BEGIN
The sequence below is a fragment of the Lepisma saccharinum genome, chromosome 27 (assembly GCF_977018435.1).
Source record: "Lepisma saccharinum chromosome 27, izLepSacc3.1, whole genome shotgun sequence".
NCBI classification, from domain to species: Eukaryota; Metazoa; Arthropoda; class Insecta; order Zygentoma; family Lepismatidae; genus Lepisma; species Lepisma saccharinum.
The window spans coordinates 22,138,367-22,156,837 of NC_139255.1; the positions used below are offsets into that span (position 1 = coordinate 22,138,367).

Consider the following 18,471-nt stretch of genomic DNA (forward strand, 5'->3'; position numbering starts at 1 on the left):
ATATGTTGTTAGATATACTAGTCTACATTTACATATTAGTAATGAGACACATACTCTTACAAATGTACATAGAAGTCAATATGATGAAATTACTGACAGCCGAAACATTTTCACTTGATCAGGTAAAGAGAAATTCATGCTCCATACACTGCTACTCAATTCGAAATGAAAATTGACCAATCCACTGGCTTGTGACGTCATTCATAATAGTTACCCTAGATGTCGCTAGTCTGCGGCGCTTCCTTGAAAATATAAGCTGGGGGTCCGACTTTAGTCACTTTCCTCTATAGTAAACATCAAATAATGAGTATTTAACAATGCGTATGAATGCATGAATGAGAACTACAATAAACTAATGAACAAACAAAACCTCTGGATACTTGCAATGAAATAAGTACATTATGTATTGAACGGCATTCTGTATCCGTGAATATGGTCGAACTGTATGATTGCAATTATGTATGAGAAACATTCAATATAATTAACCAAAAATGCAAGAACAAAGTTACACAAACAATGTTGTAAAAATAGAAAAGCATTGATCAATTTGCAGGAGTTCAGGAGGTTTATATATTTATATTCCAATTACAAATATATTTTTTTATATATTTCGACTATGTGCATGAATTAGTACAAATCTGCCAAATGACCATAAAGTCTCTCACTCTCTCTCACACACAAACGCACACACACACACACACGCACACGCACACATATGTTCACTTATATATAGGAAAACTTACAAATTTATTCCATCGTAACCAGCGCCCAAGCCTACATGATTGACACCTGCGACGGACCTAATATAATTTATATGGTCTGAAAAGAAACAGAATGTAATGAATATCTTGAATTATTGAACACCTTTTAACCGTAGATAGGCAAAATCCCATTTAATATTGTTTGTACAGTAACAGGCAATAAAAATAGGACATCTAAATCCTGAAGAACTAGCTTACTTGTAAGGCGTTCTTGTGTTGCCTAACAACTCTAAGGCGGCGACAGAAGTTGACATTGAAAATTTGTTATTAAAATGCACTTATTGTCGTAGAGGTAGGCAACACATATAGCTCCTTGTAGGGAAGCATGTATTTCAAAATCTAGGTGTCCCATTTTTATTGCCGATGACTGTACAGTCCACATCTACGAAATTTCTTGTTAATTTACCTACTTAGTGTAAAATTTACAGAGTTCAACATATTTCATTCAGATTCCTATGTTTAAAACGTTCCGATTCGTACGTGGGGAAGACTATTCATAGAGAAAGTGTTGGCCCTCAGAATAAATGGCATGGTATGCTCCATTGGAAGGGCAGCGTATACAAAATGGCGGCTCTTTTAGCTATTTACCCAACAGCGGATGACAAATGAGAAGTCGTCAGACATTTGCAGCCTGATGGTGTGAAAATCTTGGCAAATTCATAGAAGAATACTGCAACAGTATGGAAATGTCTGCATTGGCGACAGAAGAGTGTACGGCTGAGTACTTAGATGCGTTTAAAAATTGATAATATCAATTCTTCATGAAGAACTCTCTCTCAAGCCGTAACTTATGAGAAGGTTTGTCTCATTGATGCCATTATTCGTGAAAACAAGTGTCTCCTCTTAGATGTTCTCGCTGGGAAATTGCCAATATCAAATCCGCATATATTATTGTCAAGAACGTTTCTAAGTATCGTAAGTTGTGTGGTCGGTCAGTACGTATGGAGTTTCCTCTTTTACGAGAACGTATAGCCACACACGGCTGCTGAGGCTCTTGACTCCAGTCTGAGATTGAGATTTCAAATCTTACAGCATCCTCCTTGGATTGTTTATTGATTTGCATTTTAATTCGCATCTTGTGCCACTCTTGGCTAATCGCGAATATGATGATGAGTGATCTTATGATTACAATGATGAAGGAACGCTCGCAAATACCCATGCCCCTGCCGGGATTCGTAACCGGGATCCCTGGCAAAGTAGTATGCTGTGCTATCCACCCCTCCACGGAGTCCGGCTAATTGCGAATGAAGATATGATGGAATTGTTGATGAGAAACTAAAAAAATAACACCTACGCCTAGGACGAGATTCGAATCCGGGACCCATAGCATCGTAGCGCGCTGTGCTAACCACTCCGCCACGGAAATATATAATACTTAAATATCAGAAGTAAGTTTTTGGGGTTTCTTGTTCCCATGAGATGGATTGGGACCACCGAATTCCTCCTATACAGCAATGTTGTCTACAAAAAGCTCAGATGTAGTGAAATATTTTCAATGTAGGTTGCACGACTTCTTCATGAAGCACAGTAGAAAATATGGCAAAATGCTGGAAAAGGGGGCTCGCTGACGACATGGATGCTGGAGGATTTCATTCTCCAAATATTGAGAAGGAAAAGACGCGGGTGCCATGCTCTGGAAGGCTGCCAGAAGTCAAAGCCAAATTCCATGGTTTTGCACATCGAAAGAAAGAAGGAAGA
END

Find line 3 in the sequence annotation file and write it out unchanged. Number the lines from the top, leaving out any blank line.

NCBI classification, from domain to species: Eukaryota; Metazoa; Arthropoda; class Insecta; order Zygentoma; family Lepismatidae; genus Lepisma; species Lepisma saccharinum.